At the same time, youth associations would have the possibilities of involving more young people, thereby becoming more important actors in the eco-system of youth care. In addition to building relationships with young people, youth workers would build relationships with their parents, teachers, social workers, doctors, psychologists, and so on, acting as equal partners in dealing with the different challenges that young people face.

Local youth associations already co-operate with schools, social services, health centres, etc., involving practitioners from those institutions in their projects or working together with the same target group. They often detect similar problems and needs of the target group, while also seeing the possible areas for co-operation. Still, especially in our reality, none of those institutions have enough capacity or freedom to innovate their practice and include youth work in them. That’s why NAPOR sees long-term funded cross-sectoral youth services as one of the solutions, both for answering the needs of young people and their communities, but also for better sustainability of youth work programmes. One model that we’re developing would foresee funding for youth programmes created in co-operation with youth associations and public institutions (high schools, social services, high school student dormitories, etc). NAPOR would advocate for them at the national level, also offering support for their implementation, while organisations would need to mobilise partners in their communities to design proposals and apply for funding. In this way, youth work programmes would be funded in a more sustainable manner, at the same time encouraging local networking (youth associations with public institutions), building mutual trust and increasing recognition of youth work in communities.

 

 What would sustainable programmes mean for youth workers?

In the current circumstances, youth workers are living and working in almost constant uncertainty. They are spending a large amount of their working hours writing projects, building partnerships and ensuring funding for individual activities. On many occasions, their efforts aren’t rewarded with a positive response from donors, and very often they receive less funding than they had planned for. Added to that is the fact that in many local communities in Serbia (and I suppose elsewhere), funding for local projects is small, if at all. Youth workers then turn to international projects that offer more funding, but which usually support a limited number of activities, and with much less connection to the local community.

Many youth workers are deciding to get “real jobs”, while their work in the association is done voluntarily, usually due to the lack of sustainable funding. After a while many of them leave the sector entirely, after losing motivation, experiencing burnout or just realising that they can’t pay their own bills with the occasional fees for their work on projects. This trend of youth workers giving up on youth work is both a result of the lack of sustainable funding for programmes, but also makes the sustainability itself quite difficult to achieve. NAPOR and the youth associations put substantial resources into the capacity building of youth workers, who themselves spend hours of training, learning and gaining valuable experience, so it is a great loss for the youth work sector when any of them leave to use their competences elsewhere.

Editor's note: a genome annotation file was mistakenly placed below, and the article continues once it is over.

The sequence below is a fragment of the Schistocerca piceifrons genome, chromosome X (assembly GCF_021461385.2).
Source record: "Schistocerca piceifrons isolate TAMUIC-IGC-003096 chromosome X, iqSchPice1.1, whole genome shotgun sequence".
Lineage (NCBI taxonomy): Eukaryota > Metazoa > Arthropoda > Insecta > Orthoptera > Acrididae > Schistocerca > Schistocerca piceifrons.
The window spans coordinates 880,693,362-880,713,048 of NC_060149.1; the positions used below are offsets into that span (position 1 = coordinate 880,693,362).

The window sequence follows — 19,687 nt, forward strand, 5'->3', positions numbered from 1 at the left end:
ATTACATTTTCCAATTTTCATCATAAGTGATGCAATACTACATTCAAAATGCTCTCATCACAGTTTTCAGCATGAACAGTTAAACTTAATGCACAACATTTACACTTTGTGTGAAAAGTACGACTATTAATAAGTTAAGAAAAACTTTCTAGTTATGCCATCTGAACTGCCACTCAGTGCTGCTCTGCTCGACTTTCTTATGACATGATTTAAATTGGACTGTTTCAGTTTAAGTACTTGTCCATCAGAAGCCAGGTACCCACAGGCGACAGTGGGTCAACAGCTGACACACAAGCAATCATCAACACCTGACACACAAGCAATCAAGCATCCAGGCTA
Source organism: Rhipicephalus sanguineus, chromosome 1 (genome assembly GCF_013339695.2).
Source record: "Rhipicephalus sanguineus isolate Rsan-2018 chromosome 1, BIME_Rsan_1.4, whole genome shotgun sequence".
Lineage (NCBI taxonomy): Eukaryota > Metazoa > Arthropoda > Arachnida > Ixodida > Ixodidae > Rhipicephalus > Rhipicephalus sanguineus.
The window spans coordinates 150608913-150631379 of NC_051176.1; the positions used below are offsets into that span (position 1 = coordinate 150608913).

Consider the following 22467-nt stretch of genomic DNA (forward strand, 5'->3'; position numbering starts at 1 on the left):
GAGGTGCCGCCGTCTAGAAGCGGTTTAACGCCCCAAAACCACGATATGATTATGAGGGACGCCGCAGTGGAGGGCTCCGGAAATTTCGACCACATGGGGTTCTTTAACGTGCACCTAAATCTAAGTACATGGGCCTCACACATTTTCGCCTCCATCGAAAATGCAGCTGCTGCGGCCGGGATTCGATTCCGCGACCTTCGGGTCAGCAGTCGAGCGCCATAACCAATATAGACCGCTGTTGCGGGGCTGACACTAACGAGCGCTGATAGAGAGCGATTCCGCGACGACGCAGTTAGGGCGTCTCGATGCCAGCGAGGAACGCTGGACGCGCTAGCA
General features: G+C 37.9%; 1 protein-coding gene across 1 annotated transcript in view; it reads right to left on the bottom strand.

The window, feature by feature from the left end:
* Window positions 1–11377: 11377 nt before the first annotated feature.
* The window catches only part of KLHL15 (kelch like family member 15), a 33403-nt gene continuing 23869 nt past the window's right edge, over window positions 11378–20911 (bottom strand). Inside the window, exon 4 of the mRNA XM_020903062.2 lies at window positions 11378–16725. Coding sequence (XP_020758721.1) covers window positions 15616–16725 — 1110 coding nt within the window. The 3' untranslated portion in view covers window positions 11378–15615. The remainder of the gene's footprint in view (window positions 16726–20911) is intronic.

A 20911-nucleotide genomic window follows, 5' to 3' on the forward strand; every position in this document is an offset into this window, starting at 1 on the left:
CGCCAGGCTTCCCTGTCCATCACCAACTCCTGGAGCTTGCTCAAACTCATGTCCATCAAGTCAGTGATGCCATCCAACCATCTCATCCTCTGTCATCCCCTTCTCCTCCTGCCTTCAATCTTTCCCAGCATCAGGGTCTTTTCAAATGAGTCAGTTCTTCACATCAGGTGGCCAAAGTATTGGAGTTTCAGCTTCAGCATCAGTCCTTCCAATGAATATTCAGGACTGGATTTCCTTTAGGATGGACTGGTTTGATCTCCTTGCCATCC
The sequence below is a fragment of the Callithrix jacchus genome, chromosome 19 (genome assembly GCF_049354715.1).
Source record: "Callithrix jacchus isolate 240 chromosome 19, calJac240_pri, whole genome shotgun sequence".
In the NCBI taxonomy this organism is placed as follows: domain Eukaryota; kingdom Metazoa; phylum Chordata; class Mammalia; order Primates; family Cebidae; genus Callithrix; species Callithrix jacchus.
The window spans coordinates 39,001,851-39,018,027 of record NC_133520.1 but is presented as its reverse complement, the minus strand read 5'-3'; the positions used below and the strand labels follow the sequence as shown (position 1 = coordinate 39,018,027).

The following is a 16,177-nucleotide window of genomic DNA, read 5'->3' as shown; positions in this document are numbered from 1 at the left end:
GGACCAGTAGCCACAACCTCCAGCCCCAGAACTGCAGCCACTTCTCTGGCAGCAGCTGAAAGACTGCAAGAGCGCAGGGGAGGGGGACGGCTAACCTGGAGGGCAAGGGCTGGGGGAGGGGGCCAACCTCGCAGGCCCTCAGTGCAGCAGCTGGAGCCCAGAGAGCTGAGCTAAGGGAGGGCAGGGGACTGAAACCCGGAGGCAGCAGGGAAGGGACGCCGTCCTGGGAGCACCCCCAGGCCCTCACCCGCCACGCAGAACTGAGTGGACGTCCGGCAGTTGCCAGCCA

Sustainable funding of youth work programmes would give youth workers space for planned and long-term professional development, continuous supervision and assessment of their work. Organisations would be able to keep their trained youth workers and see how their joint efforts in capacity building are bearing fruit in the form of change in the community and target group. In addition, youth workers will be freer to innovate and experiment with new approaches, following the ever-changing needs of young people and global trends. They will be more resilient to the challenges coming from outside and affecting young people. With trust developed between organisations and the public bodies funding the programmes, youth workers would be able to easily transfer their activities to an online format in the event of lockdown, or introduce new activities for young people when some other crisis hits.

 

 Conclusion

These are just some of the reasons why sustainable funding for youth work is needed. That is not to say it would solve all the problems in the youth work sector or all the problems that young people face. Still, it can bring us closer to more quality support and care for young people’s development, better resilience of youth work to different challenges, equal and sustainable partnerships with local institutions and a better reputation in the community, as well as more dignified treatment of youth workers as professionals.

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Partnership between the European Commission and the Council of Europe in the field of youth
c/o Council of Europe / Directorate of Democratic Citizenship and Participation Youth Department / F-67075 Strasbourg Cedex, France
c/o Council of Europe / Brussels office / Avenue des Nerviens 85 / B-1040 Brussels / Belgium

 

 

 

 

 

 

 

 

 

Issue 31

Boosting opportunities!

3rd European Youth Work Convention

 

Ivana is a youth worker and youth trainer, Serbian National Association of Youth Workers (NAPOR) board president and an occasional writer.